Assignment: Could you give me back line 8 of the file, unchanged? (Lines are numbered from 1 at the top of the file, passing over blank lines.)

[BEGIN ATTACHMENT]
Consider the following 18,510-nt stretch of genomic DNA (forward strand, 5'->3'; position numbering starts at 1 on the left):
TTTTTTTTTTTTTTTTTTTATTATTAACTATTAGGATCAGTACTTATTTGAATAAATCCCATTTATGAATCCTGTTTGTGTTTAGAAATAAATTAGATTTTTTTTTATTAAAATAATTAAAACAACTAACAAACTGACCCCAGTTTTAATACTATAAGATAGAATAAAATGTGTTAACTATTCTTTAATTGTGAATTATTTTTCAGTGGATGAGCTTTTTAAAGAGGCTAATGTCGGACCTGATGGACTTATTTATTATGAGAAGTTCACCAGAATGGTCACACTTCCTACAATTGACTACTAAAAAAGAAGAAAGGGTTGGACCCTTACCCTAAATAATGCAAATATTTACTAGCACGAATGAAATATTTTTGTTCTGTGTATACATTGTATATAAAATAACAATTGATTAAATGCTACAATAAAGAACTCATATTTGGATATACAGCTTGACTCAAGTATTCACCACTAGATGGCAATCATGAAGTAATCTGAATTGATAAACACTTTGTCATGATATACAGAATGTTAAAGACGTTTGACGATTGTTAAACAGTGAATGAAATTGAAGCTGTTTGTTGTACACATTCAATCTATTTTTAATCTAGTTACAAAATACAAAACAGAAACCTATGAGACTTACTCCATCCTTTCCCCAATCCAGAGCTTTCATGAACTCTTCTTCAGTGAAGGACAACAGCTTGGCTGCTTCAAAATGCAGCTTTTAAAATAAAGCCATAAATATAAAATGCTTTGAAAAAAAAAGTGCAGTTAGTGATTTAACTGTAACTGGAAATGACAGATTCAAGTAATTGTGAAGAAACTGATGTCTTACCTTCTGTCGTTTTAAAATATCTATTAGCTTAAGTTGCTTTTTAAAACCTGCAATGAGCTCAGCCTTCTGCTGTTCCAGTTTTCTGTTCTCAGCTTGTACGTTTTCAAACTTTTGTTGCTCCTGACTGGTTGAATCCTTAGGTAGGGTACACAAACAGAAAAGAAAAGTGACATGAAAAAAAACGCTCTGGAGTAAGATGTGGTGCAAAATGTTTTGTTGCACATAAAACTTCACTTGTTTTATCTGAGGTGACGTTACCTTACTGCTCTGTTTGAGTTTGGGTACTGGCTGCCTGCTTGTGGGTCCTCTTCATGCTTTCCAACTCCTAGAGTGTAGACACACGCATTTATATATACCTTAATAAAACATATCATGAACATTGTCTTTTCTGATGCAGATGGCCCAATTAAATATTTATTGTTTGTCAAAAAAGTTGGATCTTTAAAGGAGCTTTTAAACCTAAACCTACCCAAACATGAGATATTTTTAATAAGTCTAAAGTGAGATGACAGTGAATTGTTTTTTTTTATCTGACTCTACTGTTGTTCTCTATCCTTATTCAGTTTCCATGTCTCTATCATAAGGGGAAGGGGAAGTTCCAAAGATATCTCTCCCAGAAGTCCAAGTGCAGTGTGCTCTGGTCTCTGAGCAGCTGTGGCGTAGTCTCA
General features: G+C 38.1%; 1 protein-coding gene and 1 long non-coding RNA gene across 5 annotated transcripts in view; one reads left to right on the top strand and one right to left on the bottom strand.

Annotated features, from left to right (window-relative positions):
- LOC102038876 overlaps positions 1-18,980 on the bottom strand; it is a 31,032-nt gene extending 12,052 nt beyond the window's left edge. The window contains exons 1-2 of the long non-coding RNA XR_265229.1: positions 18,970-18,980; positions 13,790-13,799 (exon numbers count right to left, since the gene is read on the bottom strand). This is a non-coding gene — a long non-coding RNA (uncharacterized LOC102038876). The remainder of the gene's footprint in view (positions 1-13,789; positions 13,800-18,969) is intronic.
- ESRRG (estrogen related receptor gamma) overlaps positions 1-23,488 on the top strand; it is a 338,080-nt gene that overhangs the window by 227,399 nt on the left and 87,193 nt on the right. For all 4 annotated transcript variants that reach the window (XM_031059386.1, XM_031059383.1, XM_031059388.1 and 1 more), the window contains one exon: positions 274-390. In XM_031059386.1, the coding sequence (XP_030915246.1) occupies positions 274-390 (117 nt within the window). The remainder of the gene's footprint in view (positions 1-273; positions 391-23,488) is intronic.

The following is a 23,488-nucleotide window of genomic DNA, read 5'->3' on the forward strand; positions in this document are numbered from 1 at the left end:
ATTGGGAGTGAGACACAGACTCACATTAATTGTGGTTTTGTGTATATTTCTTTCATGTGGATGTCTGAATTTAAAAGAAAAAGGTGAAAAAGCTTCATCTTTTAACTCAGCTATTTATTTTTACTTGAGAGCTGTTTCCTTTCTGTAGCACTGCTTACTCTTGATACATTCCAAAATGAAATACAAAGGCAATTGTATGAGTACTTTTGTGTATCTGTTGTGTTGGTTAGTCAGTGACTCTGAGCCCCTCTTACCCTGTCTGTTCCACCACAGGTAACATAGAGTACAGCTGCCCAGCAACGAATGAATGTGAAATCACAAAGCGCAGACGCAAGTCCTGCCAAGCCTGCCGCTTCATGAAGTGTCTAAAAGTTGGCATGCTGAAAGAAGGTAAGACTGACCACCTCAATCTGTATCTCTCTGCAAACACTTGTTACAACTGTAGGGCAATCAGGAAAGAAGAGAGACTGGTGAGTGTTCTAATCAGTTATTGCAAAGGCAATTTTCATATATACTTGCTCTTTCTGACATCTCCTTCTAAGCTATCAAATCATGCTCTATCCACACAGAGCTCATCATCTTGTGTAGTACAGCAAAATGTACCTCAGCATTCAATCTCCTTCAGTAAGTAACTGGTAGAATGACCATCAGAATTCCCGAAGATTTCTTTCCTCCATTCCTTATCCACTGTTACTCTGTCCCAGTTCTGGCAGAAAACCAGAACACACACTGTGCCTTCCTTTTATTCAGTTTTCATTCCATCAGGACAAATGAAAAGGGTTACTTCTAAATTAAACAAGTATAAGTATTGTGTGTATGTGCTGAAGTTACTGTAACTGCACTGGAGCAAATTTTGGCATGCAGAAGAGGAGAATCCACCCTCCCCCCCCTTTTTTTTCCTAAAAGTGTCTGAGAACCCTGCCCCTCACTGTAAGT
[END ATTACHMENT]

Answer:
ATTGGGAGTGAGACACAGACTCACATTAATTGTGGTTTTGTGTATATTTCTTTCATGTGGATGTCTGAATTTAAAAGAAAAAGGTGAAAAAGCTTCATCTTTTAACTCAGCTATTTATTTTTACTTGAGAGCTGTTTCCTTTCTGTAGCACTGCTTACTCTTGATACATTCCAAAATGAAATACAAAGGCAATTGTATGAGTACTTTTGTGTATCTGTTGTGTTGGTTAGTCAGTGACTCTGAGCCCCTCTTACCCTGTCTGTTCCACCACAGGTAACATAGAGTACAGCTGCCCAGCAACGAATGAATGTGAAATCACAAAGCGCAGACGCAAGTCCTGCCAAGCCTGCCGCTTCATGAAGTGTCTAAAAGTTGGCATGCTGAAAGAAGGTAAGACTGACCACCTCAATCTGTATCTCTCTGCAAACACTTGTTACAACTGTAGGGCAATCAGGAAAGAAGAGAGACTGGTGAGTGTTCTAATCAGTTATTGCAAAGGCAATTTTCATATATACTTGCTCTTTCTGACATCTCCTTCTAAGCTATCAAATCATGCTCTATCCACACAGAGCTCATCATCTTGTGTAGTACAGCAAAATGTACCTCAGCATTCAATCTCCTTCAGTAAGTAACTGGTAGAATGACCATCAGAATTCCCGAAGATTTCTTTCCTCCATTCCTTATCCACTGTTACTCTGTCCCAGTTCTGGCAGAAAACCAGAACACACACTGTGCCTTCCTTTTATTCAGTTTTCATTCCATCAGGACAAATGAAAAGGGTTACTTCTAAATTAAACAAGTATAAGTATTGTGTGTATGTGCTGAAGTTACTGTAACTGCACTGGAGCAAATTTTGGCATGCAGAAGAGGAGAATCCACCCTCCCCCCCCTTTTTTTTCCTAAAAGTGTCTGAGAACCCTGCCCCTCACTGTAAGT